I’m just wrapping up a solo road trip. Sure, it was work related. I gave a presentation in Boise at our annual assistive technology training. A dear friend got married down in CA, which made a lovely excuse to pass through southeast OR and northern NV, and then make a big loop back through northeast CA. I made a point of travelling new to me roads. I did not have a plan for where I was to be spending all of my nights, but made sure that I had contacted friends along the way to not spend too much time alone. I brought my running shoes and my swimming suit, my hiking boots and both of my bicycles. I threw in the climbing gear just in case. I had the truck with a cot to sleep in if I needed it, and a cooler to eat from with means to make my coffee in the morning. I’ve wanted to do a solo road trip for years. Since the kids were little. Since long before Jim got sick and died. The last solo road trip that I had taken was the one I had taken to move from WI out to the west. It was a huge turning point in my life, so it was only fitting that I spend a few days in Tahoe revisiting the girl that I was then.
Early on in physical therapy school I was engaged to a boy who was also in professional school. We were mostly done with our internships, which had us separated all over the Midwest when he announced that his feelings had changed. He no longer loved me, he no longer wanted to get married, and our plans to move west after mutual graduations were off. I was devastated, but had work to do, national board exams to study for and take, and suddenly I had to make plans for myself after graduation. The pull west was stronger than the pull of my profession, and when a friend offered up a free place to stay in Tahoe, I jumped on it. I became the caretaker for the Stanford ski team’s cabin. I had a Ford Fiesta (such a great snow car), $600 in the bank, a broken heart, and no clue what I would do once my money ran out. Figuring that I could always clean toilets to pay for groceries, I had a weekend job teaching little kids to ski, and full-time work at a sports medicine clinic within a month. My money didn’t run out. I left the care-taking cabin pretty quickly, and I settled into my first professional job. I had a series of boyfriends, I had money to buy a 4WD car, I met Jim, and I bought skis and bikes. I recreated in the mountains after work and on days off. Tahoe was a very selfish time in my life, and one where I realized that no one was going to take care of me except for me. And, I knew I was up for the job.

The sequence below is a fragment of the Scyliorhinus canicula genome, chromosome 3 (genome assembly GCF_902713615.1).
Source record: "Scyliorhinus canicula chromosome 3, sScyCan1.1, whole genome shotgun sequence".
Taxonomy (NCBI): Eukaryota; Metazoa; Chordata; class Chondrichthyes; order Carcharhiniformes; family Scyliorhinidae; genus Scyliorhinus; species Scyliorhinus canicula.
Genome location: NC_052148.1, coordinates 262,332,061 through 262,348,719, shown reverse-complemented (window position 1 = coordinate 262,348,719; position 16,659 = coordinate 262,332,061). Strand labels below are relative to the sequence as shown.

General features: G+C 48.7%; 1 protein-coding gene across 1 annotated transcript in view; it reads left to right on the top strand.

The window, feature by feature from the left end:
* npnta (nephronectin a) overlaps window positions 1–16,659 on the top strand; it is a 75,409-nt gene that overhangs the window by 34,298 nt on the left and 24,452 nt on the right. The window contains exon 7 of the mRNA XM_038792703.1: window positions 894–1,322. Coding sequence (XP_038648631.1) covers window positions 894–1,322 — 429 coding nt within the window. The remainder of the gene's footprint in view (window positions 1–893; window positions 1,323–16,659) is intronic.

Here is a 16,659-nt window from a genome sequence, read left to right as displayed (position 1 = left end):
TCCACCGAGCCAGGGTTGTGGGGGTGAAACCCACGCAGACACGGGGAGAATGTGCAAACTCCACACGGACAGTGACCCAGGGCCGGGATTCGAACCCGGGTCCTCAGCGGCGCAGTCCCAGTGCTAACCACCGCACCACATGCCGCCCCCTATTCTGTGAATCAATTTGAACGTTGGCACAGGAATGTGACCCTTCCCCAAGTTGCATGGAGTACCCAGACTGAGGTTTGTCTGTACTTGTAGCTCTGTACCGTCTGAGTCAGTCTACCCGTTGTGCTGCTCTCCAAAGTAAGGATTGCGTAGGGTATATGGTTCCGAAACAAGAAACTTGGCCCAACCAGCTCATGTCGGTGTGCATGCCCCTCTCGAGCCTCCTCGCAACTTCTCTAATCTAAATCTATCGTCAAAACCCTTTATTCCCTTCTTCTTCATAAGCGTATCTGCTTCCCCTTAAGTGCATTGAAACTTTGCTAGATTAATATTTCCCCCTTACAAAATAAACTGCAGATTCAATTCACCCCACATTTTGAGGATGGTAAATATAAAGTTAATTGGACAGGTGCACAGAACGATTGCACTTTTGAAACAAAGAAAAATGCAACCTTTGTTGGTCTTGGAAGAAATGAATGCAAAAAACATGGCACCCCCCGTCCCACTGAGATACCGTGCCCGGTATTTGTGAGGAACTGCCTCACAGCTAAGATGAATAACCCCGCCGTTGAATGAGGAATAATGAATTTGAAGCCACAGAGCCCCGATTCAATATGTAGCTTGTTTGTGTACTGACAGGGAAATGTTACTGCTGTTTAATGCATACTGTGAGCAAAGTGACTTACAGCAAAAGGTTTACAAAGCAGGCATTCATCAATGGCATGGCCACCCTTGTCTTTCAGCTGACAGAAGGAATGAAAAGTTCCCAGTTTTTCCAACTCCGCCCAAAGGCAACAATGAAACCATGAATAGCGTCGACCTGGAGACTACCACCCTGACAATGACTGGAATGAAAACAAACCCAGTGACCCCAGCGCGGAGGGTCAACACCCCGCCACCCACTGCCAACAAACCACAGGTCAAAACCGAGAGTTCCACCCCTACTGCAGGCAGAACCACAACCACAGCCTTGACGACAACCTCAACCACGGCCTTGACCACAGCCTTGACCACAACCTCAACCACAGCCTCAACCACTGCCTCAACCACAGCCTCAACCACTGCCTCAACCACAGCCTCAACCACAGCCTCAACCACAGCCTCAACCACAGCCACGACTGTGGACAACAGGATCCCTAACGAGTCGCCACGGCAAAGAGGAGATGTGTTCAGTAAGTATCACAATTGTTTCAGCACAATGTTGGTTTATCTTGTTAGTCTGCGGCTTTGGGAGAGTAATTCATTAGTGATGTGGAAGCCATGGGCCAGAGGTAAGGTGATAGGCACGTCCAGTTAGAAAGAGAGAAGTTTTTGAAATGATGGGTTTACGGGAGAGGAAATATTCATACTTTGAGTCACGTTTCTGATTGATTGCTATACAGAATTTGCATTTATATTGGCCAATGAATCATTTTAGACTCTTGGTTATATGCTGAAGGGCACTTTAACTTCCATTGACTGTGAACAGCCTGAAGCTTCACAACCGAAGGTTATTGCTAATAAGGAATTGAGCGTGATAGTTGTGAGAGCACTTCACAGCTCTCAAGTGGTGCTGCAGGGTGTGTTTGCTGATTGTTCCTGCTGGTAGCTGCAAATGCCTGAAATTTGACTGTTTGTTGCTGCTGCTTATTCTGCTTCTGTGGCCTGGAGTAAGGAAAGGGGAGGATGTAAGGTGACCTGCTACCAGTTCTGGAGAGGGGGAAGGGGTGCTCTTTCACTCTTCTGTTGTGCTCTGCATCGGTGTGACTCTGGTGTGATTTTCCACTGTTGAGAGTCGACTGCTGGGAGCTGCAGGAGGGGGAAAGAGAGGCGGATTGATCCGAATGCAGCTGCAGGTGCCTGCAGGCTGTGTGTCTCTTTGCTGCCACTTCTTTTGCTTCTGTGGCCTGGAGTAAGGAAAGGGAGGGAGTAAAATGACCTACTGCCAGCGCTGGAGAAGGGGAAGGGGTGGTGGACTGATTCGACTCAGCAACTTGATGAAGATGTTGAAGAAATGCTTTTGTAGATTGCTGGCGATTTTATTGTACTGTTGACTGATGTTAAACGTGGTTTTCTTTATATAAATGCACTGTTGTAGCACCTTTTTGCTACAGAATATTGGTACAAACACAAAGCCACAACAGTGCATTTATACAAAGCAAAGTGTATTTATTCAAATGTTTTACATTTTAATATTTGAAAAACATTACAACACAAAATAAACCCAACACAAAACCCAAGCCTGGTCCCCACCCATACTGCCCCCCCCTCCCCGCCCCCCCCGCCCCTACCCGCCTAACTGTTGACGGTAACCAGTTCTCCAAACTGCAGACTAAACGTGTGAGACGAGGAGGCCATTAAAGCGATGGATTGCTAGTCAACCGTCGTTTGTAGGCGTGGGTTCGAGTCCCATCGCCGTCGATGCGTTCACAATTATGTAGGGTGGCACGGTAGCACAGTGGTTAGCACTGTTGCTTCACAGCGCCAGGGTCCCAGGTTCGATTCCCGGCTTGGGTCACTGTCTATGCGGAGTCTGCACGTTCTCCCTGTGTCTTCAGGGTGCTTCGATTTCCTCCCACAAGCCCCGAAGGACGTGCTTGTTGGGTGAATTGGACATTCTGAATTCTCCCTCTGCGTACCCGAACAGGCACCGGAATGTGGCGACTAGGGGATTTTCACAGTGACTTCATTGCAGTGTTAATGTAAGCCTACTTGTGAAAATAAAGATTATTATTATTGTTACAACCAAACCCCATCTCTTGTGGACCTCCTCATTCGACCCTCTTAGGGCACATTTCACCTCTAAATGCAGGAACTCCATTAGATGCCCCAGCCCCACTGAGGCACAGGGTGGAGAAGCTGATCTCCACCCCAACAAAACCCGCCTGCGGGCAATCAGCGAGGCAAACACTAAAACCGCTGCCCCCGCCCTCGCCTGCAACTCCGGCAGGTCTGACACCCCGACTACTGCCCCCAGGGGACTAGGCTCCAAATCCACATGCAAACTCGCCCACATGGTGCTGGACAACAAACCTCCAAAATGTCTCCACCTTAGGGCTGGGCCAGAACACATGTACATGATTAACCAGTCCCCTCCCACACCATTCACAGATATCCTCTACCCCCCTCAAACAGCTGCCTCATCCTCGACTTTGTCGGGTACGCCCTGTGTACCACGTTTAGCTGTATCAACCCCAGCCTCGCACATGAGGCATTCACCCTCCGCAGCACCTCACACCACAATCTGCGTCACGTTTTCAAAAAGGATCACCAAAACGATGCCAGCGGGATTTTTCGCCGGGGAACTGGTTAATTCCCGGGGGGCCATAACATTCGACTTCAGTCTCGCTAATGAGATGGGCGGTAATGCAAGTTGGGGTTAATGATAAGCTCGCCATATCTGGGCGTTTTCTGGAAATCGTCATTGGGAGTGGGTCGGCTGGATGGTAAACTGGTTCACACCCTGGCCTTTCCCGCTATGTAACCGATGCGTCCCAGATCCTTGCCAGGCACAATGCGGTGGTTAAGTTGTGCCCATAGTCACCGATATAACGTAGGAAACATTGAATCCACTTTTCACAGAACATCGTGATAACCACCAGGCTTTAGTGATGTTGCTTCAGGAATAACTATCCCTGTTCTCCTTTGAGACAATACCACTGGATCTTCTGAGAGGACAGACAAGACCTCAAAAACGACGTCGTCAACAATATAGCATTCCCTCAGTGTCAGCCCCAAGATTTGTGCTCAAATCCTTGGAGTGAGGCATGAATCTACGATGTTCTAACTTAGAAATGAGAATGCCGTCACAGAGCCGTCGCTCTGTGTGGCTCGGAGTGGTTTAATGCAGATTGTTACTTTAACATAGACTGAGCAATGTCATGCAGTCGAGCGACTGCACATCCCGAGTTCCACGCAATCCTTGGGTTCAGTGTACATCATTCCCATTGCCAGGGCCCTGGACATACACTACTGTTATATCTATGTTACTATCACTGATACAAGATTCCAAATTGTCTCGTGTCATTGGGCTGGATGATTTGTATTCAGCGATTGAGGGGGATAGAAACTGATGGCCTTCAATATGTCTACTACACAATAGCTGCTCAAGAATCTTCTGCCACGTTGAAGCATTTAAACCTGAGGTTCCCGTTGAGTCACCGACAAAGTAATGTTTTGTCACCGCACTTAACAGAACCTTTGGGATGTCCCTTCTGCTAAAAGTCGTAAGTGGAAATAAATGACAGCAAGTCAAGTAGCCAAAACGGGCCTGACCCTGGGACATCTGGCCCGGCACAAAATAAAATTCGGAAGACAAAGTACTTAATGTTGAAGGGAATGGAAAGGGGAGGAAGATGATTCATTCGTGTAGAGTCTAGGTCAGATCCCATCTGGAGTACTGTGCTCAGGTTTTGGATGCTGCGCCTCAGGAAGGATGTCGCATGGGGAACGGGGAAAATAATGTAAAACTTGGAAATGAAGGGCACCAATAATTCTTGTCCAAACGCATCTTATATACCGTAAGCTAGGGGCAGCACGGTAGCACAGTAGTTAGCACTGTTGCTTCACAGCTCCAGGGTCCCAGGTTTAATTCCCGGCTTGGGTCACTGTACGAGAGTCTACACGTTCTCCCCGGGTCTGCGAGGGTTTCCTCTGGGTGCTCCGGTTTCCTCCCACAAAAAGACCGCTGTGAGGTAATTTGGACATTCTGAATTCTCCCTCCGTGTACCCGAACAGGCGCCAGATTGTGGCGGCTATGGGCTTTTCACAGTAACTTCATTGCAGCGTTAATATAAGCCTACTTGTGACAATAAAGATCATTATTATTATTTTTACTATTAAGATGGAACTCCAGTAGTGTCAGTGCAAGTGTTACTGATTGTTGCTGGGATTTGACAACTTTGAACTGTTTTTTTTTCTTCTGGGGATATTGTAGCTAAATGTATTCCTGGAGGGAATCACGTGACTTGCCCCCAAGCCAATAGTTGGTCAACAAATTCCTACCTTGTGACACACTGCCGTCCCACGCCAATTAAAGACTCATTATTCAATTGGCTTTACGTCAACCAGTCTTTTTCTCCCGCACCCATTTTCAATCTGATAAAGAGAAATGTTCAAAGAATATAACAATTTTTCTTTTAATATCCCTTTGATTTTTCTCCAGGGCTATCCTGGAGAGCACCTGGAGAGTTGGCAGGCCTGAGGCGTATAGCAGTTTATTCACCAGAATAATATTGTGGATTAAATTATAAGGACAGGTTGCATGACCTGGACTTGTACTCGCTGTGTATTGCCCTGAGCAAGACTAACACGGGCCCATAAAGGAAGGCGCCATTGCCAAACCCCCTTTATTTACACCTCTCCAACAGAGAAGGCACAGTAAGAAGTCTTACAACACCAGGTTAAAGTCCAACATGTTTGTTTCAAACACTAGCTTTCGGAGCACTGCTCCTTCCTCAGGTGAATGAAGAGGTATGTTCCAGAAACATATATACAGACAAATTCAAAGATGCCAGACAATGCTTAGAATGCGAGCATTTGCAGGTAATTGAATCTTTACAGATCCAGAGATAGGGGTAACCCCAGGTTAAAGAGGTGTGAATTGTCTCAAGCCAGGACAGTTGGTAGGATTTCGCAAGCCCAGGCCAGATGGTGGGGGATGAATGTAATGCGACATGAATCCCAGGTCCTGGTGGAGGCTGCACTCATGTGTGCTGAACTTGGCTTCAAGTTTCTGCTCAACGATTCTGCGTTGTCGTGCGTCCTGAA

Then my sister died while en route to come live closer to me. Though I had a good job, I got tired of being on call every other night, and every other weekend. 2 weeks off a year were not enough to spend time with my family and travel to other places in the great part of the country I had adopted as my new home. Though I had a very sweet boyfriend, his dreams of never getting married, never having children, and never having his own home, did not align with my long-term goals. I quit my job to have some extended time with my family over the holidays after the loss of my sister. I bought a ski pass and returned to Tahoe for a spring of skiing when I wanted without the constraints of a full-time job. I spent more time with the sweet boyfriend to see if there was common ground. I contemplated returning to the midwest, but by then the mountains were in my blood. I traveled a bit, including accepting an offer to visit Jim in OR, as we had stayed in touch over the 2 years since I had met him. I realized that long-term goals such as marriage and children were not something a couple could compromise on. At the end of spring, I left Tahoe. I moved to OR and again picked up work. I shifted from sports medicine to pediatrics, which became a passion. I fell in love with Jim. Marriage, a family. Home ownership and a career. I left Tahoe and I left my selfish life behind.